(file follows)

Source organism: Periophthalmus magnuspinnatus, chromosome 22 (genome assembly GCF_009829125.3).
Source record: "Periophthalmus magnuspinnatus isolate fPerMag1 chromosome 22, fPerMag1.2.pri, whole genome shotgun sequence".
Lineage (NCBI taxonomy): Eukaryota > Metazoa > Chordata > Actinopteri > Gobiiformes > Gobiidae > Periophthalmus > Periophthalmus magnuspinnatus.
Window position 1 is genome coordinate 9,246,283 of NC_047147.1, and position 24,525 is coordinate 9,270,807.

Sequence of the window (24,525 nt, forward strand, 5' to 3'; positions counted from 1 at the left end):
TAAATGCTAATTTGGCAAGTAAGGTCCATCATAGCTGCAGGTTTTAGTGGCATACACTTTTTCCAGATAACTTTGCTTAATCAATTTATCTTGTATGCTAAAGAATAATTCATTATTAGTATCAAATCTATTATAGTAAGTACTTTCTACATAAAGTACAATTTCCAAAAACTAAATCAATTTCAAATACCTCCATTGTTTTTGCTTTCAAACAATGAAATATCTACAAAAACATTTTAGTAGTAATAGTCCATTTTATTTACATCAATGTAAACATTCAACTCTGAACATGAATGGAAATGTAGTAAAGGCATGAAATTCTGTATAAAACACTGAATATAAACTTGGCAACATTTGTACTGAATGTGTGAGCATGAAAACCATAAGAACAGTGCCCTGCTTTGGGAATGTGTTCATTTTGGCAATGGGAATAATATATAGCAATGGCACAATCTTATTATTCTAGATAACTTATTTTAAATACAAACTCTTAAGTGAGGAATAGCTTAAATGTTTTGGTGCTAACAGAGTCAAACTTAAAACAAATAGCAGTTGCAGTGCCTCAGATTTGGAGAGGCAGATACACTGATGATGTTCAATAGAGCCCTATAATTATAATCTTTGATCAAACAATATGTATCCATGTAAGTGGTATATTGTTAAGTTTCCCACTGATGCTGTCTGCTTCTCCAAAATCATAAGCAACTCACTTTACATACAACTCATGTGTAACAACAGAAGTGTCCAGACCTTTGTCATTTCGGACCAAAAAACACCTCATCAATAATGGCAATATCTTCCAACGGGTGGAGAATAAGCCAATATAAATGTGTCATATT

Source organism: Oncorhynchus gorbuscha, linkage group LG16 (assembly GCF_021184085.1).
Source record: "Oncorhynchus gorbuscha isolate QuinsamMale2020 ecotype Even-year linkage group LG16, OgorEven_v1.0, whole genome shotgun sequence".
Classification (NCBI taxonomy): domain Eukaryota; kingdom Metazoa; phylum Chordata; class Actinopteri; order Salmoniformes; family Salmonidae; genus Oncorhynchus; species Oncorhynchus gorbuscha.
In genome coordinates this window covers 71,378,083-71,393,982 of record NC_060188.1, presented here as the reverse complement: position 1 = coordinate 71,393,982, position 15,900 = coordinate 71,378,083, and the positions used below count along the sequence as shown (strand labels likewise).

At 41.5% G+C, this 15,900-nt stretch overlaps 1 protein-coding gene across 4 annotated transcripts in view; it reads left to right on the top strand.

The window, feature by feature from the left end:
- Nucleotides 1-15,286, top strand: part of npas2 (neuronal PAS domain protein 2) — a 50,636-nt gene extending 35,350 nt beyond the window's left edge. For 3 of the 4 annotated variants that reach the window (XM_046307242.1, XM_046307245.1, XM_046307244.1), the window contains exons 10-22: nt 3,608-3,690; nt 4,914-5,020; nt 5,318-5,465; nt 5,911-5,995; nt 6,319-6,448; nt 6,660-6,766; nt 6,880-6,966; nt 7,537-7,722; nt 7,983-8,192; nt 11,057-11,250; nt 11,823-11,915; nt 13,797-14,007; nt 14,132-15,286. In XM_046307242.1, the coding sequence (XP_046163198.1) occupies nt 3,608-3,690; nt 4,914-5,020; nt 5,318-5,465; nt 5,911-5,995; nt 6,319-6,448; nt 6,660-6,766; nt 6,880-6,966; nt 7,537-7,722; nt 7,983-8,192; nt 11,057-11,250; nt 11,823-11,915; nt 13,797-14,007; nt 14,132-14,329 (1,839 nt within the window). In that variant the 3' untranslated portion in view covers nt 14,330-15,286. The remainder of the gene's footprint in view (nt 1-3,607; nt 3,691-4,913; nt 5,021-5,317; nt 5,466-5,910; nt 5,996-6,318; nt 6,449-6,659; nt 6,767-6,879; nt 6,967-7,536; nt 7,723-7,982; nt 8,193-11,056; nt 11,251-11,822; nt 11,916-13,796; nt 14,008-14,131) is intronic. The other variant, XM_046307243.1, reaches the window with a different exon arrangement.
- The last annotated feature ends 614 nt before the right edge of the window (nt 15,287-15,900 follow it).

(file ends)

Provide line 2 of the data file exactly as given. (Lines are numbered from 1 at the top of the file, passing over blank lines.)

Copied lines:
Source record: "Periophthalmus magnuspinnatus isolate fPerMag1 chromosome 22, fPerMag1.2.pri, whole genome shotgun sequence".